LEXINGTON, Ky. (Nov. 15, 2019) — Next week, the University of Kentucky Appalachian Center will host UK's annual Water Week, a student-led series of events designed to bring awareness to water-related issues in Eastern Kentucky and beyond. The events will showcase issues relating to ecology, infrastructure and bottled water, and highlight organizations working on water-related issues.
Madison Mooney, a graduate student in the UK College of Social Work and intern for the Appalachian Center (based in UK's College of Arts and Sciences), is helping organize this year's event. She has worked firsthand in her hometown in Martin County, Kentucky, where water quality and affordability issues have impacted the region for several years.
"I believe the work I am doing with the Martin County Water and Health project and for this year’s Water Week makes me a strong advocate for water quality issues," Mooney said. "Being involved with this project has shown me the importance of macro social work issues and how it all relates back to the individual. Also it shows that if you want to implement change in your area, or be involved with something you're passionate about, you need to step up to the plate and be the change that needs to happen."
"The UK Appalachian Center has a focus on issues relating to social and environmental justice in the region, and water access and quality are major concerns throughout Eastern Kentucky today," said Kathryn Engle, associate director of the Appalachian Center and Appalachian Studies program. "Since last year, students from the region have been organizing this series of events, bringing awareness to water-related issues in the region."
Events will take place Nov. 18-21, and will include:
Forum: "Where Does Our Water Come From?" 4:30-6 p.m. Monday, Nov. 18, in the William T. Young Library UK Athletics Auditorium
Speakers will include Steven Evans, associate director of the Kentucky Water Resources Research Institute at UK; Erika Hernandez, a doctoral student specializing in water distribution modeling; and Amanda Gumbert who serves as an extension water quality specialist with UK's College of Agriculture, Food and Environment.
Film screening "Water Stories: Martin County" followed by panel discussion and reception 3:15-5:15 p.m. Tuesday, Nov. 19, in the William T. Young Library UK Athletics Auditorium
Speakers and presenters include: Nina and Mickey McCoy, with Martin County Concerned Citizens; Ricki Draper, a community engagement coordinator for LiKEN (Livelihoods Knowledge Exchange Network); Madison Mooney, master's student in the UK College of Social Work; and Jason Unrine, associate professor in UK's Department of Plant and Soil Sciences.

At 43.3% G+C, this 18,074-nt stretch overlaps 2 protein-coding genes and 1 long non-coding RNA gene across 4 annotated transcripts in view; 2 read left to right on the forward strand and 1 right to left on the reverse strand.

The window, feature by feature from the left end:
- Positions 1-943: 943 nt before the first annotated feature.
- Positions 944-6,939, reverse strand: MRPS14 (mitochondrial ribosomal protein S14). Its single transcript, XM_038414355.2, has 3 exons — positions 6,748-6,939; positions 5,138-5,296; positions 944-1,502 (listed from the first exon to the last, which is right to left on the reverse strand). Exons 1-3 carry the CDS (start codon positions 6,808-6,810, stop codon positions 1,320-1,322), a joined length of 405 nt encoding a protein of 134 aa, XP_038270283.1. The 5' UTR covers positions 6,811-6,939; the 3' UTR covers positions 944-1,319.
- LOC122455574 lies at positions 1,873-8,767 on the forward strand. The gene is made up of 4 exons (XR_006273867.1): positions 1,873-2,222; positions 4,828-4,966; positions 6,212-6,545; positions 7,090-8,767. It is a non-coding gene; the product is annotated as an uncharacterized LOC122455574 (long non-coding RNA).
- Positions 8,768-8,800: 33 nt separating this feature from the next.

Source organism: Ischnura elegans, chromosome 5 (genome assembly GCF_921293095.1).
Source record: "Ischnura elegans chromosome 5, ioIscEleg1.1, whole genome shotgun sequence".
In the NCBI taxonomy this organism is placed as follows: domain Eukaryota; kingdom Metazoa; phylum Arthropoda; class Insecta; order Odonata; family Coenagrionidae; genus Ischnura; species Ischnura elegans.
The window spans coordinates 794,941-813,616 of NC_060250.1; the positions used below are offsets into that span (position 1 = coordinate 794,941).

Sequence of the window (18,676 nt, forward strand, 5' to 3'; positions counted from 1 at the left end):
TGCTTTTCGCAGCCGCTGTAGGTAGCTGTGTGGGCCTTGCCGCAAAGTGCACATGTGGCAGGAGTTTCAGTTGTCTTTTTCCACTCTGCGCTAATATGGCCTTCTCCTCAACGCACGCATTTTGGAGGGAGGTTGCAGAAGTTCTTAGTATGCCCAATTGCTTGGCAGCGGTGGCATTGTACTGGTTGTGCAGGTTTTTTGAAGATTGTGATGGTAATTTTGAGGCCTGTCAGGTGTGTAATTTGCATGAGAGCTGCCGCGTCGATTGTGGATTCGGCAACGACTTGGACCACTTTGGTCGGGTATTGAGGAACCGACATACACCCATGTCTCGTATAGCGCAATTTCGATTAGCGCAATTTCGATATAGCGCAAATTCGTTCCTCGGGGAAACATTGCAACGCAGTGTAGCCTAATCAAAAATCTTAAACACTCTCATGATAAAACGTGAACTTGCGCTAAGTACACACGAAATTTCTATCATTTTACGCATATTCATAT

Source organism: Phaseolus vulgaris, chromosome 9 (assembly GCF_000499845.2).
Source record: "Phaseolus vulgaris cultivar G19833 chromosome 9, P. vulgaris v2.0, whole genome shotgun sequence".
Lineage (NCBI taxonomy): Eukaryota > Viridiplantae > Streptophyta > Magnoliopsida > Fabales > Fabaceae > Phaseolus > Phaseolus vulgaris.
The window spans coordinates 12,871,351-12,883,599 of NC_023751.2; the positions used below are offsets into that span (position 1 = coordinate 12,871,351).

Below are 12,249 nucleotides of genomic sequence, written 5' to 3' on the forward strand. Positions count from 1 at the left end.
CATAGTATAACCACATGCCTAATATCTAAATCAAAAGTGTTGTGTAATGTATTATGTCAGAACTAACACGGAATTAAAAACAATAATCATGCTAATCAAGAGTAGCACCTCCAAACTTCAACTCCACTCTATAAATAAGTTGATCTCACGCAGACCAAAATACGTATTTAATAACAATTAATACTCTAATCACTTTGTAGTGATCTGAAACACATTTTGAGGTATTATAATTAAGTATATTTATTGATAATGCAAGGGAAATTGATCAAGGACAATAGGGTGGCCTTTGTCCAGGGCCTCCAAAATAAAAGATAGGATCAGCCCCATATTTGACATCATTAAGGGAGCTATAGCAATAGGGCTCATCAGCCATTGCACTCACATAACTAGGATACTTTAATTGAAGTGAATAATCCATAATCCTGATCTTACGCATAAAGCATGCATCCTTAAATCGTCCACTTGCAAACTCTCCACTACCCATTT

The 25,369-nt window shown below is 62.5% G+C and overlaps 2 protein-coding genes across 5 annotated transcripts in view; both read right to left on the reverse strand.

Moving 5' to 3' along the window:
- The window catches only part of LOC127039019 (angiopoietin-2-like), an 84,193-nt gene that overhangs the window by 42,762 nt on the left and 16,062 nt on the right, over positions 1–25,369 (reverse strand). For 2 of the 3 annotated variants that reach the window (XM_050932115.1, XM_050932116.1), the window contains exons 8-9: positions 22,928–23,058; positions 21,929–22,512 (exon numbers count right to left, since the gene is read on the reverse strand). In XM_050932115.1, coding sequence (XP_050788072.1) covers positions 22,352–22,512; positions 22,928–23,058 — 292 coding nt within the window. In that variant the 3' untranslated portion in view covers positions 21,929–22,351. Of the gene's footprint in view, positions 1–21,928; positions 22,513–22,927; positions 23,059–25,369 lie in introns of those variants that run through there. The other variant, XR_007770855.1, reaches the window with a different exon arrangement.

Film screening: "Tapped" followed by reception 5 p.m. Wednesday, Nov. 20, in the William T. Young Library UK Athletics Auditorium
Co-sponsored by the UK Tracy Farmer Institute for Sustainability and the Environment, this film will explore the effects of the bottled water industry. The event will be emceed by Alyssa Dyer, digital media and design major and Appalachian studies minor, who is also from Martin County. The film will be followed by a reception in the library's Alumni Gallery, with free food and free reusable mason jars.
Water Week Tabling and Networking 10 a.m. to 1 p.m. Thursday, Nov. 21, in the White Hall Classroom Building, First Floor
Want to know more about how to get involved? Clubs and organizations working to address water-related issues will be stationed on the first floor of White Hall Classroom Building to answer questions and to provide information about their services and projects. Organizations will include the Kentucky Student Environmental Coalition, Green Thumb, Graduate Appalachian Research Community, Divest UK and UK Cooperative Extension.
Water Week is supported by the Inclusive Excellence Student Program Grant through the UK Office for Institutional Diversity. Wednesday's reception is co-sponsored by the Tracy Farmer Institute for Sustainability and the Environment. For more information, visit https://appalachiancenter.as.uky.edu/water-week-0.
The UK Appalachian Center contributes to the land-grant mission of the University of Kentucky by fostering community-university partnerships in research, learning and engagement in Appalachia, a region faced with unique opportunities and challenges toward sustainable development in a globalized context.
As the state’s flagship, land-grant institution, the University of Kentucky exists to advance the Commonwealth. We do that by preparing the next generation of leaders — placing students at the heart of everything we do — and transforming the lives of Kentuckians through education, research and creative work, service and health care. We pride ourselves on being a catalyst for breakthroughs and a force for healing, a place where ingenuity unfolds. It's all made possible by our people — visionaries, disruptors and pioneers — who make up 200 academic programs, a $476.5 million research and development enterprise and a world-class medical center, all on one campus.
In 2022, UK was ranked by Forbes as one of the “Best Employers for New Grads” and named a “Diversity Champion” by INSIGHT into Diversity, a testament to our commitment to advance Kentucky and create a community of belonging for everyone. While our mission looks different in many ways than it did in 1865, the vision of service to our Commonwealth and the world remains the same. We are the University for Kentucky.